Similarly to the discussions in 2011, the most debated issue is the impact of second pillar on public ?nances, as the transition period requires additional ?nancing (current generation is both paying for current pensions and accumulating savings for their retirement). For the period 1999-2012, the sum of the contributions transferred to second pillar amounted to 16.8% of GDP. It should be noted, however, that during the same period income from privatization amounted to 12.8% of GDP and was meant by the authors of the reform to be use to limit the increase in public debt. Therefore, the increase in public indebtedness (from 39.6% GDP in 1999 to 55.8% of GDP in 2012) should be r attributed, not to the pension reform, but to other spending.
Another caveat concerns the lack of a pay-out mechanism. The main question is whether the assets accumulated during the period of work after retirement should remain in private institution or should be transferred to public social security provider. The latter alternative is tempting for the government as it offers possibility to reduce public debt, particularly if the transfer of the asset does not occur only at the retirement, but is gradual and starts a few years before retirement (this would limit the problem of variation in the asset prices at the retirement date). Such transfer of the assets could reduce public debt by 2-3% of GDP in 2014. This might be important as public debt, according to national de?nition (as mentioned above different from ESA95), is close to statutory threshold of 55% GDP. Although legal consequences of breaching this threshold are not as severe as violating constitutional limit of 60% GDP, political costs in the election year might be high. Despite the politics, such transfer of pensioners’ assets from private to public sector would undo the bene?ts of capital character of the second pillar.
One overlooked issue in the current discussion is the question of ef?ciency of pension funds managing companies. Their fees are too high and benchmark for their performance, i.e. average rate of return of pension funds, encourages herd behavior (companies managing pension funds whose rate of returns are smaller than half of the benchmark rate, or benchmark rate minus 4 percentage points must make up for the difference). Benchmarking pension funds against other market participants would create better incentives for good management. Similar debates about the future of the second pillar take place in other countries of the CEE region as well. It should be noted, however, that at this moment both current contribution to capital pillar as well as it planned level are among the lowest in the region. See below Figure.
Both questions of public de?cit and capital pillar of pension system are highly related to one of the major obstacles to faster economic growth, i.e. a persistent low gross of national saving rate. During the last decade Poland was among the countries of the CEE region with the lowest saving rate. As it turned out this rate was roughly twice smaller than that of Asian tigers, i.e. countries that successfully caught up with the Western Europe and USA. See below ?gure.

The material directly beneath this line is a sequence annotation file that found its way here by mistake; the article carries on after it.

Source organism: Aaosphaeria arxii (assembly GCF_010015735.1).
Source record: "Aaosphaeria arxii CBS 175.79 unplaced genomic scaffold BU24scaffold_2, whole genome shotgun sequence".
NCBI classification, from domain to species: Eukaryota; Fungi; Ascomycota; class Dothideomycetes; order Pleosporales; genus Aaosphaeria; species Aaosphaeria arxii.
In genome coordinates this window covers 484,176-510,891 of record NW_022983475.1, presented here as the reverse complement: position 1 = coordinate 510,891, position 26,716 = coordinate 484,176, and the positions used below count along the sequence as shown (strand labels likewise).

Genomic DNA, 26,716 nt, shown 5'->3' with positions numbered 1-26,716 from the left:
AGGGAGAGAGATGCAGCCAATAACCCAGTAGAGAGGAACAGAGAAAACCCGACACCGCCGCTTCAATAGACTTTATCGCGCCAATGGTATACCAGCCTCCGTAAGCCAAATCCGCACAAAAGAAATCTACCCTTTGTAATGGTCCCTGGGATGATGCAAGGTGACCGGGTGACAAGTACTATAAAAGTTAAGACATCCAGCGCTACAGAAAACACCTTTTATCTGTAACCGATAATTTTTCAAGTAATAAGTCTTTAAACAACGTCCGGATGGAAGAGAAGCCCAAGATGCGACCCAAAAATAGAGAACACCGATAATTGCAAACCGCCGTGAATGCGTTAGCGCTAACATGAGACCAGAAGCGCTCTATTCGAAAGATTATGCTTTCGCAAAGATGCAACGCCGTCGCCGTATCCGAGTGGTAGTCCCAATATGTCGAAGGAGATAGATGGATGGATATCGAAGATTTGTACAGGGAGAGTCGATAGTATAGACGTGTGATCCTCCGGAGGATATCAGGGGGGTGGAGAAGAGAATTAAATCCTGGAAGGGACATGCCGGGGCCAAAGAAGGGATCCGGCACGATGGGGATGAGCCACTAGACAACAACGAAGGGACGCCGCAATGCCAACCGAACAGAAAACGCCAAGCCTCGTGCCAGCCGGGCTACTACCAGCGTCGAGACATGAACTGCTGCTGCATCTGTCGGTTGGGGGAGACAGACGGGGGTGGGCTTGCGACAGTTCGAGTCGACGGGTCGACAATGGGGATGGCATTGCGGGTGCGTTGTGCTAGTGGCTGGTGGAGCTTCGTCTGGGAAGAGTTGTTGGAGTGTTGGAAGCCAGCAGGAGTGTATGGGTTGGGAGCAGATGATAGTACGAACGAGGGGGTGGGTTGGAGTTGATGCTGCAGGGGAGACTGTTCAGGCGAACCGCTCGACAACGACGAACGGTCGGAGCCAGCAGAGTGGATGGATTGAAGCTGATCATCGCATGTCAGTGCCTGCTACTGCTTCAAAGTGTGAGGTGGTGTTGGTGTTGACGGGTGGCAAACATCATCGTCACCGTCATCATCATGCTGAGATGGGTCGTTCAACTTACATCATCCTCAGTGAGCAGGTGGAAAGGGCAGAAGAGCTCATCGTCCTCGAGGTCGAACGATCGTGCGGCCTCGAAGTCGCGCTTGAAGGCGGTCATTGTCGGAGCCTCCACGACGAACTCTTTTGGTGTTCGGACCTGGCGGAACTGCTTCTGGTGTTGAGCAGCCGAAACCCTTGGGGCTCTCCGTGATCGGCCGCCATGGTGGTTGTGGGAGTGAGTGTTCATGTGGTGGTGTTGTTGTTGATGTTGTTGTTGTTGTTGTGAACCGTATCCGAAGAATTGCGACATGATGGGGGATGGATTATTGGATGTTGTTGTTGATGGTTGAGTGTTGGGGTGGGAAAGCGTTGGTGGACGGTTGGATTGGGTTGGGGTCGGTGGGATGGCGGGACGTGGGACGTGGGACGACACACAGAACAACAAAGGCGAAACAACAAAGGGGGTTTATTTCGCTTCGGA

One of the main explanations to the low gross of national saving in Poland, as compared to the other CEE-9 countries, was general government de?cits. Persistent de?cits and low public investments have signi?cant and negative in?uence on gross national savings. Capital pension system, which works in other direction by accumulating mandatory savings of households, could positively affect the gross national saving.
Reduction of contributions to the second pillar in the short-run was neutral with regard to gross national saving – the reduced private mandatory saving was compensated by reduced general government de?cit and thus higher public sector saving. In the long run, however, reduced general government de?cit will limit the incentives to undertake other de?cit reducing reforms. Thus the gross national saving will be lower than in the scenario were mandatory private saving remain unchanged and general government saving are growing due to other de?cit reducing reforms.
The reduction of de?cit in Poland in the period of 2010-2012 was one of the boldest among the large countries of the EU. Despite this adjustment effort, the de?cit in Poland is yet above the Maastricht Treaty threshold of 3% of GDP. This excessive level is supposed to last for at least two following years. The European Commission forecasts an overall de?cit in 2013 and 2014 at respectively 3.4% and 3.3% of GDP. Therefore, a further ?scal tightening would be welcome in Poland, particularly if focused on expenditure cuts. To liberate the entrepreneurship and attract new investments to Poland, it is also urgent to simplify the tax system, i.e. in particular the regulation concerning VAT.
Economist at FOR
Economist at FOR
- Alesina A., Ardagna S (2009), Large changes in ?scal policy: taxes versus spending
- NBER Working Paper No. 15438
- Bukowski M., Lewandowski P. (2011), Czy nale?y si? ba? podniesienia wieku emerytalnego?, IBS Policy Paper 1/2011
- European Commission (2012), European Economic Forecast Winter 2013, EUROPEAN ECONOMY 1|2013, Economic and Financial Affairs.
- Giudice, G., Turrini, A., In’t Veld, J. (2003), Can Fiscal Consolidations be Expansionary in the EU? Ex?post Evidence and ex?ante Analysis. In: European Commission (ed.), European Economy, No. 195, Brussels.
- Kantorowicz, J., ?aszek, A. (2011), Poland: Unjusti?ed political opportunism, available at http://en.irefeurope.org/Poland-Unjustified-political-opportunism,a0558 (accessed on April 15, 2013).
A short presentation of IREF ’Yearbook on Taxation in Europe’ Series